White’s Foodliner, which operates four grocery stores in rural Kansas and Oklahoma, has signed a letter of intent to operate such a store for 10 years if Stafford County Economic Development can provide the building.
Dunn has put together a financing plan for the $3 million needed for the building, parking lot and equipment.
Foodliner would pay $55,000 a year in rent for the use of the building. The economic development agency helped create a tax increment finance district that would provide about $70,000 a year from the growth in property and sales taxes the new store is expected to generate, and St. John city officials have agreed to contribute $50,000 annually from the local sales tax.
On top of that, Dunn has collected donations from some foundations and local contributors, although she’s looking for more.
The make-or-break puzzle piece, however, is the potential for an $800,000 community economic development grant from the U.S. Department of Health and Human Services.
One of the goals of that grant program is to provide jobs in impoverished areas, Dunn said. Stafford County has a poverty rate of almost 29 percent — more than double the average state and national rates — and the new store is slated to generate 33 to 36 full-and-part-time jobs.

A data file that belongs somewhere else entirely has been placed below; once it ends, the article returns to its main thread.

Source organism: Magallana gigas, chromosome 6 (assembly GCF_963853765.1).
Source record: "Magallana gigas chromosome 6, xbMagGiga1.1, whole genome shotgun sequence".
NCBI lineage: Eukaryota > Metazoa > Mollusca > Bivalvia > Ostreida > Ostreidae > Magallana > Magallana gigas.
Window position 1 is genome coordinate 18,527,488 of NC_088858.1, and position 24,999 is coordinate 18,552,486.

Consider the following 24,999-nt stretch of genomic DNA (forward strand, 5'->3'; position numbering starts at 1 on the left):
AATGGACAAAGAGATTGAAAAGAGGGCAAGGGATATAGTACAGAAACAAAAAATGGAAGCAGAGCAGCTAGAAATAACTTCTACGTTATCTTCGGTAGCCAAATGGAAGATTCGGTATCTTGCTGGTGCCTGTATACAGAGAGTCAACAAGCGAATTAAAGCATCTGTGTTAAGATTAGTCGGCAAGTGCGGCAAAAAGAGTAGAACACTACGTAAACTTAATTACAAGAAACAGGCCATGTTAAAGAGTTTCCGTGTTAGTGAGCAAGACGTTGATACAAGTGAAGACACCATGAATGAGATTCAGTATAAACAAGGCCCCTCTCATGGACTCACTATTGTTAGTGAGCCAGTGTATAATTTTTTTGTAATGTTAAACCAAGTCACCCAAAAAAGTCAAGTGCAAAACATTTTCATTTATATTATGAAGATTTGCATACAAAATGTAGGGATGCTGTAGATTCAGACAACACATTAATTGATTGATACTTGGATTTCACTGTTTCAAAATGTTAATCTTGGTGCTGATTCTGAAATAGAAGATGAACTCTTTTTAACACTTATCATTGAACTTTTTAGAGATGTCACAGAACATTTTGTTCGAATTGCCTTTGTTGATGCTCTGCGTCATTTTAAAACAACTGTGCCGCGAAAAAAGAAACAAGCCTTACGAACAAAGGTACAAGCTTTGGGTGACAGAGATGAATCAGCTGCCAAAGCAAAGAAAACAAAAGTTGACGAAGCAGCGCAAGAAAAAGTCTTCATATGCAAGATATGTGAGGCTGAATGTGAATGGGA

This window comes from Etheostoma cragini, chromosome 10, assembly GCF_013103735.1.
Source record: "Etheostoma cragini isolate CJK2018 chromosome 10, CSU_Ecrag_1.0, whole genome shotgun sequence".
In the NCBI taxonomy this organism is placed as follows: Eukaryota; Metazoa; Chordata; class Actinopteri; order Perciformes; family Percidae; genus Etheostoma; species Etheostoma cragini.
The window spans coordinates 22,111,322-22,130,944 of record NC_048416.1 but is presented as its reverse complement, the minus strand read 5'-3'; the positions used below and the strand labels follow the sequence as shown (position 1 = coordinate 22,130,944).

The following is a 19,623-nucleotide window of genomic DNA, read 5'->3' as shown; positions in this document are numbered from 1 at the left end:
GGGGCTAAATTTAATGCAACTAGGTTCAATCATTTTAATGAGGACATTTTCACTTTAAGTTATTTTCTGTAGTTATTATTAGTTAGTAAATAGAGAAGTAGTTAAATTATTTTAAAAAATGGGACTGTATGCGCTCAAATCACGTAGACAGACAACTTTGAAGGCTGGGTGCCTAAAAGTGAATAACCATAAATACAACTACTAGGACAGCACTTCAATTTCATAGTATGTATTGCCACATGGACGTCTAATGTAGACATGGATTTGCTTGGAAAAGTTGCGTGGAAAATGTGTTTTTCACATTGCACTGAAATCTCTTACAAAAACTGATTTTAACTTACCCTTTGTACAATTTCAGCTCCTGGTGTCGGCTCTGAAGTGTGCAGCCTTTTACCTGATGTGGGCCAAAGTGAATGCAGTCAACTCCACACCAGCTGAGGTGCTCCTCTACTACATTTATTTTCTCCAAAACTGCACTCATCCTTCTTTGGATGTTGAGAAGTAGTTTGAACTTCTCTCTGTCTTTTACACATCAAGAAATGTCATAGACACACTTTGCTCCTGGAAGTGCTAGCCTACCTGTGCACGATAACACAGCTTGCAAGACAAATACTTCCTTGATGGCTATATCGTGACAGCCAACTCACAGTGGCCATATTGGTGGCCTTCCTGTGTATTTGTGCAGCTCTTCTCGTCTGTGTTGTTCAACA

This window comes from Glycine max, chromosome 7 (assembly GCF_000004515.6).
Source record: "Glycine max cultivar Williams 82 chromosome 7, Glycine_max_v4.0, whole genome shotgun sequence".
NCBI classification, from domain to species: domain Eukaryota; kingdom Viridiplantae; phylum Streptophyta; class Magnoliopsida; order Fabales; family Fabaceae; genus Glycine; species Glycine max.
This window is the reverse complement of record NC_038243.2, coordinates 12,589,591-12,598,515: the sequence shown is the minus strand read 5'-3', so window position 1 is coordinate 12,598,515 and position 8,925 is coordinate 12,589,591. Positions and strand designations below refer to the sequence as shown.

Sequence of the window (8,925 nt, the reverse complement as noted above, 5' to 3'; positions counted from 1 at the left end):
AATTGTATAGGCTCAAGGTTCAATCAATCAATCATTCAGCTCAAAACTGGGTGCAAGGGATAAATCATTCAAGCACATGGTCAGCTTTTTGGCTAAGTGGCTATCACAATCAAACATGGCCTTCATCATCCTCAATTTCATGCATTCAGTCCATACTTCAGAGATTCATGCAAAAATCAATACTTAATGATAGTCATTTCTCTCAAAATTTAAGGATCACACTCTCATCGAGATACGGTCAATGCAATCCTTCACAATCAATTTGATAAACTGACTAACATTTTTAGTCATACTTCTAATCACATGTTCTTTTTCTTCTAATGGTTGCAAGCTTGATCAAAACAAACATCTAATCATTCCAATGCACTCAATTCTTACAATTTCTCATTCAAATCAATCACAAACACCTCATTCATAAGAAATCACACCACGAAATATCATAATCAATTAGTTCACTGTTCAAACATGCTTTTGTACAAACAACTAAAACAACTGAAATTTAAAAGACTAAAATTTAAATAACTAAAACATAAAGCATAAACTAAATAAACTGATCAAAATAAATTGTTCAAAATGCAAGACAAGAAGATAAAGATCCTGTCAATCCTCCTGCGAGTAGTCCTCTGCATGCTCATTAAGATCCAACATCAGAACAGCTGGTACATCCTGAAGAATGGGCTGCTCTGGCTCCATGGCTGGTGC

Dunn said HHS has provided grants through the program to finance other grocery stores, so she is hopeful the St. John proposal will be approved. She anticipates getting an answer from federal officials about the grant by the end of September. Without that funding, Dunn says, the whole project is likely to collapse.
U.S. Sen. Jerry Moran of Kansas has another idea for getting grocers to build or expand in what are commonly known as food deserts – areas without access to healthy food nearby – like St. John. The Kansas Republican is co-sponsoring a Senate bill introduced earlier this month that would offer federal tax credits and grants to businesses and non-profits designated by the government as “Special Access Food Providers.”
“If this incentive is in place, it creates a greater opportunity for local folks to encourage, support, recruit and then be customers of a grocery store,” Moran said during a recent visit to Great Bend.